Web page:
This came out in 1966, about nine years before I was born. I'm sure I must have seen it when I was a kid, sometime in the 80s, though I don't remember anything about it beyond the basic premise. Anyway, the novelization of the movie was written by Isaac Asimov, who later (1987) wrote a book called "Fantastic Voyage II: Destination Brain." I'm sure I had at least one of those books, but I don't remember whether I read either one. However, I assumed the movie was based on the first book, but looking at Wikipedia now, it says it wasn't. (It also says a lot of people assumed it was, so at least I'm not alone.) Well, I got the movie on DVD in 2016 (as a double feature with Voyage to the Bottom of the Sea).
So anyway, the United States and an unnamed enemy (presumably the Soviet Union) have both developed the technology to miniaturize anything, including people. However, both sides consider it virtually worthless, since the process reverses itself automatically after just an hour, which doesn't give them enough time to do anything practical. But now one scientist, Dr. Jan Benes, has figured out how to fix that problem. I guess he defects to the U.S. to share the secret with us rather than them. However, while he's being transported from the plane to a secret government facility, the enemy attacks the convoy of cars and motorcycles that was escorting him. Our people manage to get him to safety, but unfortunately, he suffers a brain injury, and an operation must be performed very soon, or he'll die. The problem is that the blood clot can't be reached without killing him... at least by conventional methods.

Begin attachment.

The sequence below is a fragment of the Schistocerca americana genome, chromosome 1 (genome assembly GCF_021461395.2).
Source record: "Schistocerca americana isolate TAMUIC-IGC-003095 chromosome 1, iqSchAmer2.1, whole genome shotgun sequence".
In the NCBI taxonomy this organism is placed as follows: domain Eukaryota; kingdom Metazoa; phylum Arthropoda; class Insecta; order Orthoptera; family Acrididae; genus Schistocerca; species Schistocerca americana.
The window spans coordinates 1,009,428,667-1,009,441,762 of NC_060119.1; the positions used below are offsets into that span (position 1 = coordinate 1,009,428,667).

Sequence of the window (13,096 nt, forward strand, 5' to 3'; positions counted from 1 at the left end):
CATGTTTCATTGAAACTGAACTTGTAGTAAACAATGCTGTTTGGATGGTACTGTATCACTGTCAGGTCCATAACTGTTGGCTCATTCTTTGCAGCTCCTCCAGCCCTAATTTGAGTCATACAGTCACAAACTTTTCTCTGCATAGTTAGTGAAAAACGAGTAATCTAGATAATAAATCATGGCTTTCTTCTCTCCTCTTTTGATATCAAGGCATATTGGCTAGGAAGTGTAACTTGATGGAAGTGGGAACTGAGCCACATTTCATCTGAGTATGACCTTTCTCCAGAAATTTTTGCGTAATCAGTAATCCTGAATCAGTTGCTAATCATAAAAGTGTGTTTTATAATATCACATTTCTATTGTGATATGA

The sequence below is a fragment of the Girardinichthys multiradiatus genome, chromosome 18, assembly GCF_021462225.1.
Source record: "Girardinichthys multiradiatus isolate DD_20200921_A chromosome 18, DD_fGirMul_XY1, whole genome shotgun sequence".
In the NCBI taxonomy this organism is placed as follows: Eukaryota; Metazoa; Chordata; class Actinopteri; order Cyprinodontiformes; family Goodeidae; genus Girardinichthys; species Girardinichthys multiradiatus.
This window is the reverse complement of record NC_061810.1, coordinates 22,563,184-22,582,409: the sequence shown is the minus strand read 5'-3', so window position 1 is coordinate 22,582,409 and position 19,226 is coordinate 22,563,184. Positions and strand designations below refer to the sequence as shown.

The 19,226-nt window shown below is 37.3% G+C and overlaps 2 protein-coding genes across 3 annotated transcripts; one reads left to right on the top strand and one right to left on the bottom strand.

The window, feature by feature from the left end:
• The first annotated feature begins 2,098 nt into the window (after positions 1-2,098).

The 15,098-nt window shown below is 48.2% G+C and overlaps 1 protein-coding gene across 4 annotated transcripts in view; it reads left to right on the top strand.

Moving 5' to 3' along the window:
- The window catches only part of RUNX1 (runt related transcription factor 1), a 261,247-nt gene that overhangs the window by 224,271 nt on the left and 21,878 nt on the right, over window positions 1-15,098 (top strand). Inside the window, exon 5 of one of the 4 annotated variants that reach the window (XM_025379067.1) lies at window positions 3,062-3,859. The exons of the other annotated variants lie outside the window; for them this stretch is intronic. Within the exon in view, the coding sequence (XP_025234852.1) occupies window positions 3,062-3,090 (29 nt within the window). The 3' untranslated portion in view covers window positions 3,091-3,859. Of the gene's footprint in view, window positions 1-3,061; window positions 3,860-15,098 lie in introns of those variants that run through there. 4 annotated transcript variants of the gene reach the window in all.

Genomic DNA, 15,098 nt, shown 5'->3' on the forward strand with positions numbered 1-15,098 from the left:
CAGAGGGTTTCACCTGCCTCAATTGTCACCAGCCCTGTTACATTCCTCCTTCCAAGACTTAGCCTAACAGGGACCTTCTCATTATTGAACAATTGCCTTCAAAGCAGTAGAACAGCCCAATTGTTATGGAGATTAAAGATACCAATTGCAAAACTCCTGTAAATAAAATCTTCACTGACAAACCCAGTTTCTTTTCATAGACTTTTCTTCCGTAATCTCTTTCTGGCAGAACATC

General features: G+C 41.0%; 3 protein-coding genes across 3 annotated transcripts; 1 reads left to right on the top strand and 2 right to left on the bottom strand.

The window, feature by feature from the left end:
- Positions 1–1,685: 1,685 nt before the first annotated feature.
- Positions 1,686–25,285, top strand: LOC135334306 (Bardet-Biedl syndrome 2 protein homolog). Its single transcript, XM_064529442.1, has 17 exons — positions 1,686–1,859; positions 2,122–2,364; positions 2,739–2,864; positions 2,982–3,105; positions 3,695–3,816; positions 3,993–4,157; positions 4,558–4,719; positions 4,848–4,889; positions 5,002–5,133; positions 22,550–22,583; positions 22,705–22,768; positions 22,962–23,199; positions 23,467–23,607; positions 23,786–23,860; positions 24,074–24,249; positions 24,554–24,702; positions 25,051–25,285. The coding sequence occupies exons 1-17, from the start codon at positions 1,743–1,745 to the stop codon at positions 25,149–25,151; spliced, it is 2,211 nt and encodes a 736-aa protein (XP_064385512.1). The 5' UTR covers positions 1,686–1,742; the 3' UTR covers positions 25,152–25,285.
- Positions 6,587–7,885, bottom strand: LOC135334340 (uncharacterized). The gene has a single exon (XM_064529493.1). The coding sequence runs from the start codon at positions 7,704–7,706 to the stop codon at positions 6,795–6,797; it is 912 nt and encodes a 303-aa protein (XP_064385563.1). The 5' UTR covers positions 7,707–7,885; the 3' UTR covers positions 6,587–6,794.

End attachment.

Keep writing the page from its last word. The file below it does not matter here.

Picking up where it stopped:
So, a team is assembled to board a small, specially-designed submarine called the Proteus, which will be miniaturized and injected into Dr. Benes's carotid artery, so that they can travel to the blood clot and remove it with a laser. The pilot of the Proteus is Captain Bill Owens. The navigator is Dr. Michaels (Donald Pleasence). The person who will be performing the laser surgery is Dr. Peter Duval, who is accompanied by his assistant, Cora Peterson (Raquel Welch). The final member of the crew is an agent named Charles Grant. (I think he's in the CIA, or something. And I guess maybe he was the one who got Benes out of Russia or wherever, in the first place, though I wasn't really clear on that.) On the sub, Grant is given the duty of manning the communications, but that's not the real reason he's there. Before the mission begins, Grant is told that Duval is suspected of being a potential assassin, who may try to kill Dr. Benes from the inside. So Grant is there to keep an eye on him. And he's supposed to take orders from Dr. Michaels, who is also aware of this suspicion.
Anyway, the miniaturization process takes awhile. It's done in very careful, deliberate stages. First the sub is shrunk to the size of a toy. Then it's placed in an oversize syringe, which itself is then shrunk down, so that finally the sub is small enough to travel through blood vessels. Unfortunately, soon after being injected into Dr. Benes, they encounter an unexpected current that knocks them off course. So they have to plot a new route to the blood clot, detouring through the heart, lungs, and inner ear, before finally reaching the brain. Along the way, they have to deal with lots of obstacles, and come up with makeshift solutions on the fly. Meanwhile, the Proteus is in frequent communication with the military and a technical support team, who provide some help from the outside.
I don't want to spoil any details of the journey, nor how it all turns out. I will say there is a plot twist that I saw coming all along. And I'll say that there were a lot of plot holes that you just have to ignore. As for the visual effects, I thought some of them were decent and some were just ridiculous. And... some of the dangers the crew faced actually seemed genuinely scary to me, or at least tense. (None of it really looked scary, but the idea of the dangers made me concerned for their safety.) Anyway... I didn't think the movie was particularly good or bad, but it was okay. And it created the Fantastic Voyage Plot trope, which has been used in lots of TV shows and movies and things, some of which I've seen and enjoyed more than this movie. So I give the movie props for that, anyway.